Review: Following in the Scooby-Doo 'scare off the natives' tradition of Shifting Sands, City of Gold, The Inhuman Race, Fountain of Terror and Goldie Finger at the End of the Rainbow, this is nevertheless very enjoyable, not least for the dynamic between the lead villains, whose incessant bickering makes the whole unlikely tale more than worthwhile. We've no idea whether the creators of the comic series actually saw a significant number of the TV episodes (though they must have seen scripts to produce the first five comics), but they seem very clued-in to the idiosyncrasies of even the less frequent characters, like Ms Fortune - whose vanity and greed brings her into conflict with a fellow S.C.U.M. mastermind for the second time following the events of Danger Train. There's more than a little of a colonial feel to this story on the crooks' part, with a British aristocrat and her butler exploiting and thieving from India, formerly part of the British Empire (although she's shown drinking a St. Clements rather than a cup of tea). The curse element of the story also shares similarities with the TV episode Shifting Sands, as well as Lamp of Darkness, where picking up the artefact in question also triggers a deadly trap. Like so many of the original comics, this would have worked brilliantly on TV because of the aesthetically-pleasing backdrops and huge potential for action sequences. But it makes for a more than adequate comic story, too.

Highs: The turbulent dynamic between Baron von Skarin and Ms Fortune - with Snuffer lurking obsequiously in the background - is entertaining throughout.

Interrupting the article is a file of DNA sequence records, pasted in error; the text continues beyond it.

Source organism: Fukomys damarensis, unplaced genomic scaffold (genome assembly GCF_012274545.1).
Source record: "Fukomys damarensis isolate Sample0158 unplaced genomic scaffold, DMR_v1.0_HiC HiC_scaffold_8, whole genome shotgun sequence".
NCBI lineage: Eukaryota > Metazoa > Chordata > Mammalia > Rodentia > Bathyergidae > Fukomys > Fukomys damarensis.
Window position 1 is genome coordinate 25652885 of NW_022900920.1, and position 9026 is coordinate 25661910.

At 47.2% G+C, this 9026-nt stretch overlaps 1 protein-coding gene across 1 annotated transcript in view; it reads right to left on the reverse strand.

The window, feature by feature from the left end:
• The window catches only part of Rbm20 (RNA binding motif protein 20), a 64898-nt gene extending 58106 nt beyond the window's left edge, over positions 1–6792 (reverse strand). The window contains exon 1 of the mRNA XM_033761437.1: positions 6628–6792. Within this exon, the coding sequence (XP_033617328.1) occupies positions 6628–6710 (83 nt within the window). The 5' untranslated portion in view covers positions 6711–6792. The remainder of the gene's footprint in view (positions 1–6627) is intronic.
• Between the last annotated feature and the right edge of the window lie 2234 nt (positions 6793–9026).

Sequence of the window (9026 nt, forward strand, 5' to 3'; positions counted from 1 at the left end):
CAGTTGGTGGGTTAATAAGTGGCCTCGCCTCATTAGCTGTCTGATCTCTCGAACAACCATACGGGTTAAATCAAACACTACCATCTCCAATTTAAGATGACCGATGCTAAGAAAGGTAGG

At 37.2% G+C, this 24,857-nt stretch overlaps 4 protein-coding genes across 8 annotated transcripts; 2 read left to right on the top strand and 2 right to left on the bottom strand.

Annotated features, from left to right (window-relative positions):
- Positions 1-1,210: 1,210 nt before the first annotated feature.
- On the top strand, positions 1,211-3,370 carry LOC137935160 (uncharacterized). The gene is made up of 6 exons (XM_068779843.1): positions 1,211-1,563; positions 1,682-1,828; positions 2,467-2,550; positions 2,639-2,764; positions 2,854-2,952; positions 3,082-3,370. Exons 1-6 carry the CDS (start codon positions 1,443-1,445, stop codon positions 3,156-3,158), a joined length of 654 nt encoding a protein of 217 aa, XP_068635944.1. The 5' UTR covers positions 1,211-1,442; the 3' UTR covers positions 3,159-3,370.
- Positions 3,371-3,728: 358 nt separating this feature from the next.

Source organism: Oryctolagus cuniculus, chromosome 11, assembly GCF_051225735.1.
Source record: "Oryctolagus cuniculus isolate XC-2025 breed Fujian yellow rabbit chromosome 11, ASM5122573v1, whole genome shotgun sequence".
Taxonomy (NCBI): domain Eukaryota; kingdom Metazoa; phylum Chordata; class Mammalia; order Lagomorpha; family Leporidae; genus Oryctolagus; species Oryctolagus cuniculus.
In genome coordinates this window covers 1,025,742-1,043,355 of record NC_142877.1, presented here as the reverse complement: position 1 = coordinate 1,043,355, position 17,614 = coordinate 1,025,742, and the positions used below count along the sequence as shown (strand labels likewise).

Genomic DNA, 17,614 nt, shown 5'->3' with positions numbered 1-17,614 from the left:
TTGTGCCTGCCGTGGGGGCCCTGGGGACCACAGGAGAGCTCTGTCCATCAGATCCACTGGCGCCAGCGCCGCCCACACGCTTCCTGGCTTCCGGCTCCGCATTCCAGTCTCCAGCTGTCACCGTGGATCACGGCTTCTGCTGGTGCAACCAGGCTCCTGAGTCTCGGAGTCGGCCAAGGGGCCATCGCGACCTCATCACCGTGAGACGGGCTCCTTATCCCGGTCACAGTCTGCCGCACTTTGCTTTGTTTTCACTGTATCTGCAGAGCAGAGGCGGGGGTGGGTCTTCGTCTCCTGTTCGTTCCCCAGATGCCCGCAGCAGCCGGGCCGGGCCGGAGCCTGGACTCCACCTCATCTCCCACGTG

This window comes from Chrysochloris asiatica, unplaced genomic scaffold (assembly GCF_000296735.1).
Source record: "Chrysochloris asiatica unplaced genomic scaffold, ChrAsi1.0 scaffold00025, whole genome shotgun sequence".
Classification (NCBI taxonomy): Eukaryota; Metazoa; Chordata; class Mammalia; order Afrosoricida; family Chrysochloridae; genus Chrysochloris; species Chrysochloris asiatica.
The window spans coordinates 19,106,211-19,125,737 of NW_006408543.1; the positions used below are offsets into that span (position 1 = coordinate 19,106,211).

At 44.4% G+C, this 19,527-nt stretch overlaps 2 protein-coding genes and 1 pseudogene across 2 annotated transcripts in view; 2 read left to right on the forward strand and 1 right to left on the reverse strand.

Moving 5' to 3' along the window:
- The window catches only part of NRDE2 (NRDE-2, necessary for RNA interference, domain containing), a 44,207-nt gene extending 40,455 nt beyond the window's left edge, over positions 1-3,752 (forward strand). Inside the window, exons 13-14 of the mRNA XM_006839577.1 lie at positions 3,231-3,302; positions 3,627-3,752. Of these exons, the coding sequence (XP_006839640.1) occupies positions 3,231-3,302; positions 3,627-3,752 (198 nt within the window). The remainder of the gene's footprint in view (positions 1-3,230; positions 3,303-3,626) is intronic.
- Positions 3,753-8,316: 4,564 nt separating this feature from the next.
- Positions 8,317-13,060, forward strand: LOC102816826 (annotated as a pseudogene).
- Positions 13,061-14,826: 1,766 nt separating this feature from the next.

Lows: As with various other stories in the series, the idea that the local people can be fooled easily by S.C.U.M.'s robots and holograms, while it takes minutes for James and his friends to work out there's a far more mundane explanation than an ancient curse, is perhaps a little patronising. And surely all the time they spent installing the nasties could have been better expended actually searching for the diamond - which didn't exactly prove elusive.

Lines to Remember: Von Skarin: 'I have waited so long for a diamond of this size and purity. Soon it will form the focusing lens of my new multi-kilowatt laser...' Ms Fortune: 'This stone isn't going into any laser, Baron! It will be mine, set in the most fantastic brooch in the world, the envy of royalty...' Von Skarin: 'Nonsense, woman. The diamond is mine!' Ms Fortune: 'Philistine!' Von Skarin: 'Hedonist!'

Gadgets & Gizmos: I.Q.'s electronic personal organiser can send out high-pitched bleeps to deactivate robot snakes. Just like any personal organiser, then...

S.C.U.M. on the Surface: We learn that S.C.U.M. has some kind of central information archive (perhaps an Intranet service!) that its chief agents, including von Skarin and Ms Fortune, have access to; this is why they both ended up in Humarabad at the same time.

Notes: For the fourth occasion in the seven original comic stories, Trevor Noseworthy is strikingly absent. Gordo is also missing from this edition.

One of the Warfield students depicted close up (on the second picture of the story's second page) bears an eerie resemblance to creepy robot exchange student Evan Moore from the previous installment, Friends Like These. Presumably this is a coincidental likeness, or a mistake, given that Moore was blown to smithereens and would be recognised by the gang in any case.